Certain actions by the public sector alone would mobilize new resources, strengthen demand, and allow market mechanisms to meet health needs in a broader range of countries, and more broadly within countries. Similarly, the for-profit private sector could also take some actions unilaterally to build a better base on which to construct partnerships. Building on these actions, collaborative efforts between the public and private sectors would yield added value. Examples of the contributions each sector could make individually and jointly are given in Box 3. Identifying the components of an appropriate strategy is relatively easy in comparison with the difficulties of implementation. It is necessary for all players, including many who are distrustful of those with whom they need to collaborate, to adopt a long- term view. Implementation requires long-term commitment. The onus of seeking new and more effective ways of working on intractable health problems rests as much — if not more — on the public-sector, governmental and intergovernmental agencies as on the private sector institutions, as the former carry the responsibility for the public's health.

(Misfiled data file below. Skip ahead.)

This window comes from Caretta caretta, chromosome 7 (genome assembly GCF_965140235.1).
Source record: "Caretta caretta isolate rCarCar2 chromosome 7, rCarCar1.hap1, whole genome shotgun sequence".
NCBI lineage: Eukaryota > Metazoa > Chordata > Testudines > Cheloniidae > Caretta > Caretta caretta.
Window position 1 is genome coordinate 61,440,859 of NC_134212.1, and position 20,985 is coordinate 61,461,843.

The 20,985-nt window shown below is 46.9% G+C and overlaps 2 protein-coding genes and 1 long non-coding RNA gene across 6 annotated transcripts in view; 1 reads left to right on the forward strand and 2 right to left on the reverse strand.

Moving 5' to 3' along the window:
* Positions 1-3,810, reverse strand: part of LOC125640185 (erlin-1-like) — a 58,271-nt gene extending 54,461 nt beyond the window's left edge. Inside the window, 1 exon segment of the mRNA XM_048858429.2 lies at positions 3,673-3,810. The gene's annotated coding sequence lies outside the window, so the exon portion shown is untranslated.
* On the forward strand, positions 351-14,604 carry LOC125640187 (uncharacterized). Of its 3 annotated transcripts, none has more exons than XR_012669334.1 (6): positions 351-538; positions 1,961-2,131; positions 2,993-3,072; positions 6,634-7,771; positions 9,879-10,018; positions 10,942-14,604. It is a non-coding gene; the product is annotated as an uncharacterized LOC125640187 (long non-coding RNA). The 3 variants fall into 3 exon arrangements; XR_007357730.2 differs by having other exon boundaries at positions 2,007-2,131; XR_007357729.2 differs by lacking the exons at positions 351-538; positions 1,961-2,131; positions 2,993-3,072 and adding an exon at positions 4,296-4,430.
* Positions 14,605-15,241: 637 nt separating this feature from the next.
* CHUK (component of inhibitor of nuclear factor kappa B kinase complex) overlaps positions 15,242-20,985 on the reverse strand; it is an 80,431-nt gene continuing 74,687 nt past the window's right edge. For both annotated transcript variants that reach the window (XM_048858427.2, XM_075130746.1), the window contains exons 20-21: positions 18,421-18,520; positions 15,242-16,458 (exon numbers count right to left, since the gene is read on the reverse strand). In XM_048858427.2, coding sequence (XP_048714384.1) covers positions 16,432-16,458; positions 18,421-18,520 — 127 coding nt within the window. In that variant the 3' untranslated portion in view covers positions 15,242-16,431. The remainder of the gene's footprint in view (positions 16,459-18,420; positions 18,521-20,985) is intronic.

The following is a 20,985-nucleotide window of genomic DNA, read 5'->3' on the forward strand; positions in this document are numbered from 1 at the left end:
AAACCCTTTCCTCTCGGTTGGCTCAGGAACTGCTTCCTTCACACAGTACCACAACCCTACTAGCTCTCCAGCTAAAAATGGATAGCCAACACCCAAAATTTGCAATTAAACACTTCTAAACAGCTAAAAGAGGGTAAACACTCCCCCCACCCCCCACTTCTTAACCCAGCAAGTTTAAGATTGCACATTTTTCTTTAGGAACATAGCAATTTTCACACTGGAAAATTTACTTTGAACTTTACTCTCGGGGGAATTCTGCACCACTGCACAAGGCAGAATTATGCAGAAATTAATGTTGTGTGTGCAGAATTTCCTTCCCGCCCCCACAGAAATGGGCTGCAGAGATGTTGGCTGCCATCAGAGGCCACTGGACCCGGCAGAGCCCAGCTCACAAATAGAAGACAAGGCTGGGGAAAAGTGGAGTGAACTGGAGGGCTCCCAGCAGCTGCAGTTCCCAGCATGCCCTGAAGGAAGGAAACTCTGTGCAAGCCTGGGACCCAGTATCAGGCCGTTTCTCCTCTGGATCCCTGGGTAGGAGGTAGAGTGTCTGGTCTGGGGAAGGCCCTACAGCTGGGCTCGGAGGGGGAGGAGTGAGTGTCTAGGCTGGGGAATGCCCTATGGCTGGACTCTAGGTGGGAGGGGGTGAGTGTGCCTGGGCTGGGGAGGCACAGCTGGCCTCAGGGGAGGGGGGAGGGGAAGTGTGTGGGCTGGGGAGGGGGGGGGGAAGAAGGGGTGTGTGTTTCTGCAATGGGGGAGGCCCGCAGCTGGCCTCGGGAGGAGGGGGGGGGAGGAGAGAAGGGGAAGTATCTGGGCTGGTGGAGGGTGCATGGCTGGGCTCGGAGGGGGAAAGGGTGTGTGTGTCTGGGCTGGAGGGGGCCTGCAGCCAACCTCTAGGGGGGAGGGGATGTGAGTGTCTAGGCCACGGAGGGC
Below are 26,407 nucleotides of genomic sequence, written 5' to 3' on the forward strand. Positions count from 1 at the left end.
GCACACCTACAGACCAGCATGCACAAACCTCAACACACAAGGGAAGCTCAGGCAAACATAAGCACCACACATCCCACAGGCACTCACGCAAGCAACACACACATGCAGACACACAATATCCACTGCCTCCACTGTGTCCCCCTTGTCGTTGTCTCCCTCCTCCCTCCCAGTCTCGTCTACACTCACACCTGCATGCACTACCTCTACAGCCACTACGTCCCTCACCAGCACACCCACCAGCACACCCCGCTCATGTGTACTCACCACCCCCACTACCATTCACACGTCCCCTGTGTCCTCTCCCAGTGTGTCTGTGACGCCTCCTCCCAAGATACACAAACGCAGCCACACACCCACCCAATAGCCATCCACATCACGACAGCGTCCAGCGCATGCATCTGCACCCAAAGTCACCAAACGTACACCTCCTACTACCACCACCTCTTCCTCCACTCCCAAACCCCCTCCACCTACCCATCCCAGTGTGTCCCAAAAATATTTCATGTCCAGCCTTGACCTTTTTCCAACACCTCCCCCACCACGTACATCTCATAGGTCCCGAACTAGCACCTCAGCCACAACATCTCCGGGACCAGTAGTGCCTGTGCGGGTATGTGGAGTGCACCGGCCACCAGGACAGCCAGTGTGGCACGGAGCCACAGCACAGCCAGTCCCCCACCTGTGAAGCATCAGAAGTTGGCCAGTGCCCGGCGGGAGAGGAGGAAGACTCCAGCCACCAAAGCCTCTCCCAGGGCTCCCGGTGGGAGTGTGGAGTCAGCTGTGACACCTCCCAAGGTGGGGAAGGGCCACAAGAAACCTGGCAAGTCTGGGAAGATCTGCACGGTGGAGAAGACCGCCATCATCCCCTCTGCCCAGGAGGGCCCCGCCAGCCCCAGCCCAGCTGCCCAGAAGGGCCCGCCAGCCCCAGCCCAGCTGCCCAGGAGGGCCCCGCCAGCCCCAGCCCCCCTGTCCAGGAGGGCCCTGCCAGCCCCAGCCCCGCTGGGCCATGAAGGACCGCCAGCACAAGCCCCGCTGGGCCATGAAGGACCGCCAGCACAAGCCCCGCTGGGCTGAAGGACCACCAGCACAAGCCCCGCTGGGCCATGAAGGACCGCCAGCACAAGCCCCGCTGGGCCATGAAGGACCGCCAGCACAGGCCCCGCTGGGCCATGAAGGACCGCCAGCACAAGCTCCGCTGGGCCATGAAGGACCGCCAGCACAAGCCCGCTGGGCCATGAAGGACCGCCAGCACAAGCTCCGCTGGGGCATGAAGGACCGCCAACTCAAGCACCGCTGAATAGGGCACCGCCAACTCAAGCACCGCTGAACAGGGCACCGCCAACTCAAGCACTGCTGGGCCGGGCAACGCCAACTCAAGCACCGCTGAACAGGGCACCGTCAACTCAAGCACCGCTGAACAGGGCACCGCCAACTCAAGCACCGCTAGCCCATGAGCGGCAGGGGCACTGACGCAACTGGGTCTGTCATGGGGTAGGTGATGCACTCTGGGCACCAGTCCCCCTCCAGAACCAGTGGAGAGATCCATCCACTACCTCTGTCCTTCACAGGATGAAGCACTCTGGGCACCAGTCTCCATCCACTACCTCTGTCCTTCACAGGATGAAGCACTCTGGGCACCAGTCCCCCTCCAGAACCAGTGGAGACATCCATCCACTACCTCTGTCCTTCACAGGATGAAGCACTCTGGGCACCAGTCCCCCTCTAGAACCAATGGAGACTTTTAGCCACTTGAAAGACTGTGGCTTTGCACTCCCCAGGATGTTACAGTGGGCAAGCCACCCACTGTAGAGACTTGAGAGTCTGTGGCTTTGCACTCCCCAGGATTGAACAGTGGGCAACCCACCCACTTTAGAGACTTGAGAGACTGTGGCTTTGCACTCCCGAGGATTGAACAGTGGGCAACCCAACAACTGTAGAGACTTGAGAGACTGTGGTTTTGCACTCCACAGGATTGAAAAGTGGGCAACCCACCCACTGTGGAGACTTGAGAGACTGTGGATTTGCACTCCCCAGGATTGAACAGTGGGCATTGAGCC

Acknowledgements

Funding for this work was provided to the Initiative on Public–Private Partnerships for Health of the Global Forum for Health Research by the Bill and Melinda Gates Foundation, the Rockefeller Foundation, and the World Bank.

Conflicts of interest: none declared.

 

 


Résumé

Partenariats public-privé pour la santé : cibles, diversité et orientations futures